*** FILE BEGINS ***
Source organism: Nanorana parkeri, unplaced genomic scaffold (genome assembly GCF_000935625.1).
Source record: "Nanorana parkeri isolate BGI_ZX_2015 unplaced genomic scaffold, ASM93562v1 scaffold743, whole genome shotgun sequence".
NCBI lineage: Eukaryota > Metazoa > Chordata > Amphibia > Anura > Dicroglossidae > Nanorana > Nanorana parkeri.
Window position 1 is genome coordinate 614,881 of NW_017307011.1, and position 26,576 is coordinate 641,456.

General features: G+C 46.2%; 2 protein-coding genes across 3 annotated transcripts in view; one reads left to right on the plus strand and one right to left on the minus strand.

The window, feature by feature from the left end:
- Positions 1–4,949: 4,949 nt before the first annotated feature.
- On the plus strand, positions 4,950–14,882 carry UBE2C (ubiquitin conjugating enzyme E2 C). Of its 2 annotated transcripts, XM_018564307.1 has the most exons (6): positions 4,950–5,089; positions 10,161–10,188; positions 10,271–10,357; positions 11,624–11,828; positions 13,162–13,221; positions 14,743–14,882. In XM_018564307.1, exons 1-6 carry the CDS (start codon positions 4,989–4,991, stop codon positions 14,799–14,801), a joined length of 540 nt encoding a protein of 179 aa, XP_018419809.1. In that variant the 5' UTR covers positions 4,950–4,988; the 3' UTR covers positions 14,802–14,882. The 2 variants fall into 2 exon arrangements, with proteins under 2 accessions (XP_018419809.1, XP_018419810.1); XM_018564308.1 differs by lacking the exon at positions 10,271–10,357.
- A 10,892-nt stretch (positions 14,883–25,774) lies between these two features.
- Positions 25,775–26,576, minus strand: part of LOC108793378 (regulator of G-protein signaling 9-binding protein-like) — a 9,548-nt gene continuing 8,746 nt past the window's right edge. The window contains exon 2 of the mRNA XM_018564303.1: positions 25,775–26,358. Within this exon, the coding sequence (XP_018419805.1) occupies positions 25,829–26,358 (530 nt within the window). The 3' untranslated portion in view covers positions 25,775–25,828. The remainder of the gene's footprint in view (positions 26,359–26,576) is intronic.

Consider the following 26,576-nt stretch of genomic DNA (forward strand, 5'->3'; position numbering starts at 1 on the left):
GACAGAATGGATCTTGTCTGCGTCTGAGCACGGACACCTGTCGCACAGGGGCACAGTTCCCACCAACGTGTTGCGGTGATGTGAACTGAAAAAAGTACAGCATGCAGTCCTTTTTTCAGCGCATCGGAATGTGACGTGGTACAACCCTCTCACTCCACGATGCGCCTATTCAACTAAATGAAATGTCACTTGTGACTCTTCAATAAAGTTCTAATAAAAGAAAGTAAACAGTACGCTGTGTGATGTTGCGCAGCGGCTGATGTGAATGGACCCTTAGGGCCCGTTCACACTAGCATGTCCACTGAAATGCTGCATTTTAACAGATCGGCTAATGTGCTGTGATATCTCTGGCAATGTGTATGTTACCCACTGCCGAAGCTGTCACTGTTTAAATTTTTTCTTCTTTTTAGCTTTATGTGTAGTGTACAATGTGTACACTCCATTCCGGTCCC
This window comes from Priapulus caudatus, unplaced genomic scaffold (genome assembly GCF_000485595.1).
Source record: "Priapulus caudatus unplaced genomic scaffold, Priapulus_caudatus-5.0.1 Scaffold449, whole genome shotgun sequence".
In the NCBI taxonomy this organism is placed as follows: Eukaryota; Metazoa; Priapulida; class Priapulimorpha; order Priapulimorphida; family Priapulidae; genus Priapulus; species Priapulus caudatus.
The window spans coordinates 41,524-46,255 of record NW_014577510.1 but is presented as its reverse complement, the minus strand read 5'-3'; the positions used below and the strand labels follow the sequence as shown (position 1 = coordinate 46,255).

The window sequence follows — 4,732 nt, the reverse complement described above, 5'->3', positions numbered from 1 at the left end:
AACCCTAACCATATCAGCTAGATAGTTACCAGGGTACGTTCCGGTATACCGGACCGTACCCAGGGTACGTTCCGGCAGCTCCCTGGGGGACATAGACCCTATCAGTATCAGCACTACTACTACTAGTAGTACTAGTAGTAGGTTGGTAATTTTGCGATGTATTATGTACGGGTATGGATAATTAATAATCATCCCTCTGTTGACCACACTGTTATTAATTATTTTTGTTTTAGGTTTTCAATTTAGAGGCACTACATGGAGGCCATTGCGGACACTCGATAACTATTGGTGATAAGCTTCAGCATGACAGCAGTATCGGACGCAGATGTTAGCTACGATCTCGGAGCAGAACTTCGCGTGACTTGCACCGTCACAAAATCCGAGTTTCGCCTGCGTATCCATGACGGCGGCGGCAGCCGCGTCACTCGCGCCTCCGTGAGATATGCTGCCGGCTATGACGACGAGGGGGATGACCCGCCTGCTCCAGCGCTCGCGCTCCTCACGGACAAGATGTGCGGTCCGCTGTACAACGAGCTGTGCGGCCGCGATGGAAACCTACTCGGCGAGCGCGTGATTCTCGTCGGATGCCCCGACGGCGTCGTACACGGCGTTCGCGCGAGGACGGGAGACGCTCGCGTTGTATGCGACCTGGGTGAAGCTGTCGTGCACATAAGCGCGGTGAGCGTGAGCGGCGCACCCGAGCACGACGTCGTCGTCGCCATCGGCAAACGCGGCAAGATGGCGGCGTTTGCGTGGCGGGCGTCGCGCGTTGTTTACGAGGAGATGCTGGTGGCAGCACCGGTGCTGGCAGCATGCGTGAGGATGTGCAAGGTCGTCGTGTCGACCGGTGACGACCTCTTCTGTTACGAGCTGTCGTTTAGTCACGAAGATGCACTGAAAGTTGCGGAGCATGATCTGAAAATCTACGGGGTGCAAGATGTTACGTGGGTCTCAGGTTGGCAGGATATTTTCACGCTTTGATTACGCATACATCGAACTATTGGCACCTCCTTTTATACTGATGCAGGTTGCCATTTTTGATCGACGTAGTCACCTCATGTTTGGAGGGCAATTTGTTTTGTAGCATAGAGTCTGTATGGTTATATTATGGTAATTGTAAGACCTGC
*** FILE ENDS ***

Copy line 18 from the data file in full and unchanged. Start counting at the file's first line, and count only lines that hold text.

AACCCTAACCATATCAGCTAGATAGTTACCAGGGTACGTTCCGGTATACCGGACCGTACCCAGGGTACGTTCCGGCAGCTCCCTGGGGGACATAGACCCTATCAGTATCAGCACTACTACTACTAGTAGTACTAGTAGTAGGTTGGTAATTTTGCGATGTATTATGTACGGGTATGGATAATTAATAATCATCCCTCTGTTGACCACACTGTTATTAATTATTTTTGTTTTAGGTTTTCAATTTAGAGGCACTACATGGAGGCCATTGCGGACACTCGATAACTATTGGTGATAAGCTTCAGCATGACAGCAGTATCGGACGCAGATGTTAGCTACGATCTCGGAGCAGAACTTCGCGTGACTTGCACCGTCACAAAATCCGAGTTTCGCCTGCGTATCCATGACGGCGGCGGCAGCCGCGTCACTCGCGCCTCCGTGAGATATGCTGCCGGCTATGACGACGAGGGGGATGACCCGCCTGCTCCAGCGCTCGCGCTCCTCACGGACAAGATGTGCGGTCCGCTGTACAACGAGCTGTGCGGCCGCGATGGAAACCTACTCGGCGAGCGCGTGATTCTCGTCGGATGCCCCGACGGCGTCGTACACGGCGTTCGCGCGAGGACGGGAGACGCTCGCGTTGTATGCGACCTGGGTGAAGCTGTCGTGCACATAAGCGCGGTGAGCGTGAGCGGCGCACCCGAGCACGACGTCGTCGTCGCCATCGGCAAACGCGGCAAGATGGCGGCGTTTGCGTGGCGGGCGTCGCGCGTTGTTTACGAGGAGATGCTGGTGGCAGCACCGGTGCTGGCAGCATGCGTGAGGATGTGCAAGGTCGTCGTGTCGACCGGTGACGACCTCTTCTGTTACGAGCTGTCGTTTAGTCACGAAGATGCACTGAAAGTTGCGGAGCATGATCTGAAAATCTACGGGGTGCAAGATGTTACGTGGGTCTCAGGTTGGCAGGATATTTTCACGCTTTGATTACGCATACATCGAACTATTGGCACCTCCTTTTATACTGATGCAGGTTGCCATTTTTGATCGACGTAGTCACCTCATGTTTGGAGGGCAATTTGTTTTGTAGCATAGAGTCTGTATGGTTATATTATGGTAATTGTAAGACCTGC